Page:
Filed under Moslem history

A Great Churchman and Preacher

This is again from Highways and Byways of Dorset: “Robert Frampton, Bishop of Gloucester, ws born at Pimperne in 1622. His father was a farmer. As a Royalist he joined in the attack upon the Clubmen in their riiculous defence of Hambledon Hill. His next move in life was curious. He wa appoined chaplain to … Continue reading

Misreading the Middle East

Journalists and politicians often talk nonsense on the Middle East. I shouted at a newspaper article by Howard Jacobson who claimed the Jews have been persecuted by Christians for 2,000 years, and recently an MP stated that shiites and sunni Moslems had been fighting each other for over 3,000 years. After the wonderful book by … Continue reading

Women of Tyre

Here’s a final piece from Charles Glass’s ‘Tribes with Flags’, here on female modesty in public. “We had stayed at the worst hotel in Lebanon, the only beach-front hotel in the world without a single window facing the sea. Much of the old laisser-faire ambience of Tyre, with its mixed Shiite, christian and Palestinian population, … Continue reading

A Crossroad fo Gods

There is so much in Charles Glass’s book, ‘Tribes with Flags’ that should be engraged in stone somewhere. He had a long conversation with a Maronite priest in Lebanon which is full of wisdom and compassion. Here Glass writes “I reminded him of a parable recorded by Michel Chiha, a Chaldean christian whose family originaly … Continue reading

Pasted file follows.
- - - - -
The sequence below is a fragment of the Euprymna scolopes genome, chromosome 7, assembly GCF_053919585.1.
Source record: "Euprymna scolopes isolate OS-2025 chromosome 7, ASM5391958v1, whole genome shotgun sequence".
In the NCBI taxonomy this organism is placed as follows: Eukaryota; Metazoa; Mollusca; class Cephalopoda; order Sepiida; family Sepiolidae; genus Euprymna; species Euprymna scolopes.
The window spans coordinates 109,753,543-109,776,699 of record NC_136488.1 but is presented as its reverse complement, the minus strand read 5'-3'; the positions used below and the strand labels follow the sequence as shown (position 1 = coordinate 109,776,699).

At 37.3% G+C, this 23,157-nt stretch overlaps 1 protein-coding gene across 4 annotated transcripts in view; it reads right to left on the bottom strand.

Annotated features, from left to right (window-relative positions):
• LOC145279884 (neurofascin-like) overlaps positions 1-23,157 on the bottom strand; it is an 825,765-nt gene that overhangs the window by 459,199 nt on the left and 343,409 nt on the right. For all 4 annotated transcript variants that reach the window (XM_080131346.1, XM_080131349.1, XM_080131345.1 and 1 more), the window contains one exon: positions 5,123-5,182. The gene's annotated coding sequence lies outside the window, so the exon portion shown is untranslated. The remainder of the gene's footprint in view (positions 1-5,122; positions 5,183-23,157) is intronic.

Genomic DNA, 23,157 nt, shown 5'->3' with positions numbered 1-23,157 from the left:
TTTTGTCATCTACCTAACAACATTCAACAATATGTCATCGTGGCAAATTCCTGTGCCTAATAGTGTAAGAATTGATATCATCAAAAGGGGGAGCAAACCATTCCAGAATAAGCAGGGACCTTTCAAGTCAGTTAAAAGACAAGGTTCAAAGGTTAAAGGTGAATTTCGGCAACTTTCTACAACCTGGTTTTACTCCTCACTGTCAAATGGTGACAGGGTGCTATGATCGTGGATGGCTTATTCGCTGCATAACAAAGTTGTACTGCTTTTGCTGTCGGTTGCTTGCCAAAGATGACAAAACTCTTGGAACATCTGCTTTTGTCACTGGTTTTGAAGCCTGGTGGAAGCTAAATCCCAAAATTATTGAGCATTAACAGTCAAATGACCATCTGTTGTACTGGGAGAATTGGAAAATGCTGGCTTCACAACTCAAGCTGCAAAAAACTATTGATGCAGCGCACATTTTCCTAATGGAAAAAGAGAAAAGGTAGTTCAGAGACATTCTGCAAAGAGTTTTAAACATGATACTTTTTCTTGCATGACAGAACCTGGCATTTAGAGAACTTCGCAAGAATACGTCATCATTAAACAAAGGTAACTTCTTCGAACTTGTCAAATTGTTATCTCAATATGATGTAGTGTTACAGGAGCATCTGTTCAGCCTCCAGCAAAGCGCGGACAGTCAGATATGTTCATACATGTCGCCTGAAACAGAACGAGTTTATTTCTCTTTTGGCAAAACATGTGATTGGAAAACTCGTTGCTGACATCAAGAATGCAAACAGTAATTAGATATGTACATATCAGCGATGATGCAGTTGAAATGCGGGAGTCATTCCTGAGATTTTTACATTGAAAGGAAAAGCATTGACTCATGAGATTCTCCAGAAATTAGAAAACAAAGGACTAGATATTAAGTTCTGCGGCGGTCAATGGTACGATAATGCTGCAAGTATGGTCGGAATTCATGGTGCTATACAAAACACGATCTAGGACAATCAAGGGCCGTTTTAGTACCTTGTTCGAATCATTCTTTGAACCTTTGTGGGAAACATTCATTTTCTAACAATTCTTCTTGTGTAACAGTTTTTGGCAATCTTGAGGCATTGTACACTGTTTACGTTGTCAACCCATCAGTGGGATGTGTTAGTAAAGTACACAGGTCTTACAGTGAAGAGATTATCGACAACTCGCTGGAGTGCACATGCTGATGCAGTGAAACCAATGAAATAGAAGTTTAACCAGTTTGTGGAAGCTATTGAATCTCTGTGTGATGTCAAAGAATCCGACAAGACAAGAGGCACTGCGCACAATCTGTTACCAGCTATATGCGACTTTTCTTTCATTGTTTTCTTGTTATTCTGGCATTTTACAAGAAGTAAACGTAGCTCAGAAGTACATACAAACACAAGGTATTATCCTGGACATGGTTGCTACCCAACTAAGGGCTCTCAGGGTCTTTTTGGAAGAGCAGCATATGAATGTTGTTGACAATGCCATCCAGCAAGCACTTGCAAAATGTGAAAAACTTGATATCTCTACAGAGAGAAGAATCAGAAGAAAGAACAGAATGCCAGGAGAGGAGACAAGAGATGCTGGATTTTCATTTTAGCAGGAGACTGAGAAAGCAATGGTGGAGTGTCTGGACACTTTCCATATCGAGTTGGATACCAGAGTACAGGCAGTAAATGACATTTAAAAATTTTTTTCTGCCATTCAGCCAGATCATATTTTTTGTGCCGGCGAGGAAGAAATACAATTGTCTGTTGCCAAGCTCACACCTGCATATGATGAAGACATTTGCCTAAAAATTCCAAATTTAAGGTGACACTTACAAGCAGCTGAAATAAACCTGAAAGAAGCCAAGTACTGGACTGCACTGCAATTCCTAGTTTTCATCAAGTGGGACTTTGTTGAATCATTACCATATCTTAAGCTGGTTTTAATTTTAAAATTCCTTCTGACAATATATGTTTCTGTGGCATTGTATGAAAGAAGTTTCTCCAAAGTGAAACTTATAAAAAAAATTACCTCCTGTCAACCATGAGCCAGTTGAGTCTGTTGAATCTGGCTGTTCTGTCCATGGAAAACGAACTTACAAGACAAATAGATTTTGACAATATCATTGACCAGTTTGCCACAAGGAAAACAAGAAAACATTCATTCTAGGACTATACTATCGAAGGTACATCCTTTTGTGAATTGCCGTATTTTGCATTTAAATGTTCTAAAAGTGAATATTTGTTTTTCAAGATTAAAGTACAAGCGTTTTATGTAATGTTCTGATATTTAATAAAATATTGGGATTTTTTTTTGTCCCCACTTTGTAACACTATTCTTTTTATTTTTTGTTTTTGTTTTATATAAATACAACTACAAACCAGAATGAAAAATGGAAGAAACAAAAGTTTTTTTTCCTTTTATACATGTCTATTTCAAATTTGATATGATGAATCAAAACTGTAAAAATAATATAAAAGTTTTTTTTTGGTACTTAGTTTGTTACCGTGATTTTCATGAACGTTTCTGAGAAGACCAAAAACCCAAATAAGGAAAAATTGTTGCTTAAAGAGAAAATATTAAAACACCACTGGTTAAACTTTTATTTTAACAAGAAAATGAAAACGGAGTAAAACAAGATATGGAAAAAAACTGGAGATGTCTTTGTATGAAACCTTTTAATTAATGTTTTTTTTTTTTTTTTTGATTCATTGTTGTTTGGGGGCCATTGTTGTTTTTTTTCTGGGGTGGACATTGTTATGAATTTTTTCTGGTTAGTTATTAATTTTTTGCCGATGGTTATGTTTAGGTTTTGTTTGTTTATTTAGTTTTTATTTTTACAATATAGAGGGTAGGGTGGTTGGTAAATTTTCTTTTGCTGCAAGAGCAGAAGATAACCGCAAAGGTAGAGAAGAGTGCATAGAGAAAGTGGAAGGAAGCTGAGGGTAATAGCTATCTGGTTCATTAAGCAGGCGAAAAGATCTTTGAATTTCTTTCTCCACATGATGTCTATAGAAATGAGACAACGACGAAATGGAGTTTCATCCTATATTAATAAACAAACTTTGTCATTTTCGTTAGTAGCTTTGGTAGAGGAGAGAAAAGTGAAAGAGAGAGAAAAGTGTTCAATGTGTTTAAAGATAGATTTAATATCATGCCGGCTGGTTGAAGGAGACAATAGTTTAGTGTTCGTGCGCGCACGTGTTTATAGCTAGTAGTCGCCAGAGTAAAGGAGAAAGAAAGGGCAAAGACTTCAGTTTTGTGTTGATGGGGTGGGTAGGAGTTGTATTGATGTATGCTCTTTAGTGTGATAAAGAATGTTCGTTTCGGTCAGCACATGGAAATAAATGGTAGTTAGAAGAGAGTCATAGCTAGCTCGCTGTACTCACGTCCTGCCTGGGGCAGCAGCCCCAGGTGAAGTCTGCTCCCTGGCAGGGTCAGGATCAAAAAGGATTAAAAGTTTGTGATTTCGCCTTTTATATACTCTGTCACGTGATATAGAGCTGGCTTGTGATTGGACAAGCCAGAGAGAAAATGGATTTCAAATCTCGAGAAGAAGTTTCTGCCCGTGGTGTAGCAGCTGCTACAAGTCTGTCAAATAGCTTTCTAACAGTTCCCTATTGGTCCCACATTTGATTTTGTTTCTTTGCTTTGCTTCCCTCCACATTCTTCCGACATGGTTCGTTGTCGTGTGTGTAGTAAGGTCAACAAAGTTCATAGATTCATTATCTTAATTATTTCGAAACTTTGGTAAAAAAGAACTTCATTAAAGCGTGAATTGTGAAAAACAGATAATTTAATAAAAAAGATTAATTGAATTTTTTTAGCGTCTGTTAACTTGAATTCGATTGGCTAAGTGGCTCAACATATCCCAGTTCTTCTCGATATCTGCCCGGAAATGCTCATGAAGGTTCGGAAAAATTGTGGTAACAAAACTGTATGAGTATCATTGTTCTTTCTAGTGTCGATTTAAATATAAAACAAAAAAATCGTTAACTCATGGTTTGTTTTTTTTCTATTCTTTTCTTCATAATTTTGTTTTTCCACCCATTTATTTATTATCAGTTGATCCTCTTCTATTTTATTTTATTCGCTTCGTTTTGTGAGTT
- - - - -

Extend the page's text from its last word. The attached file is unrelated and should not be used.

Eating from the Same Earth

I am still struggling my way through Charles Glass’s book on his travels in the Middle East, ‘Tribes With Flags’. It’s not that I’m not enjoying it, rather there is so much to take in. I have sort of teid to follow Middle Eastern politics over the years, mostly via the various wars and bombings, … Continue reading

Mark Twain in Damascus

Some more from Charles Glass, in his ‘Tribes with Flags’. I knew Train travelled to Britain, but I had no idea he had done the Grand Tour to the Middle East as well: This is Twain on Damascus in 1867: “She measures time not by days and months and years, but by the empires she … Continue reading

A Woman Whose Life’s Poetry Never Sank to Prose

Yet another excerpt from Charles Glass’s ‘Tribes with Flags’. He discovered the story of Lady Jane Digby El Mesrab, and went to visit her grave. The above quote comes from her friend Richard Burton, translator of the Arabian Nights. “She settled in Damascas at the age of 45 and married the shiekh of a Syrian … Continue reading

The First Consuls

This is from Charles Glass’s ‘Tribes with Flags’: “The consular tradition in Aleppo, and the world, began in 1517, when the Ottoman sultan Selim I granted Venice, and then England and France, the right to maintain diplomats in Aleppo. On the silk Route between China and the Mediterranean, Aleppo had resdent merchants from al over … Continue reading

Arab Housing

Another quote from charles Glass’s ‘Tribes with Flags’. He visted Sehem Turjuman who was campaigning to preserve traditional housing in Damascus. “The Arab house has been built in an intellectual way. In wintertime, you can have the sun inside your rooms to feel warm. and in summertime, you are against the sun. At the same … Continue reading

Strange Timekeeping

Another anecdote from Charles Glass’s ‘Tribes with Flags’: This descibes the clock tower in the centre of Aleppo “Not one ofthe four clocks, one on each face, toldthe same time. the hands of each dial, unlike the moving, flowing, shouting, running confusion below, was frozen. Each clock had died at a different moment. the time … Continue reading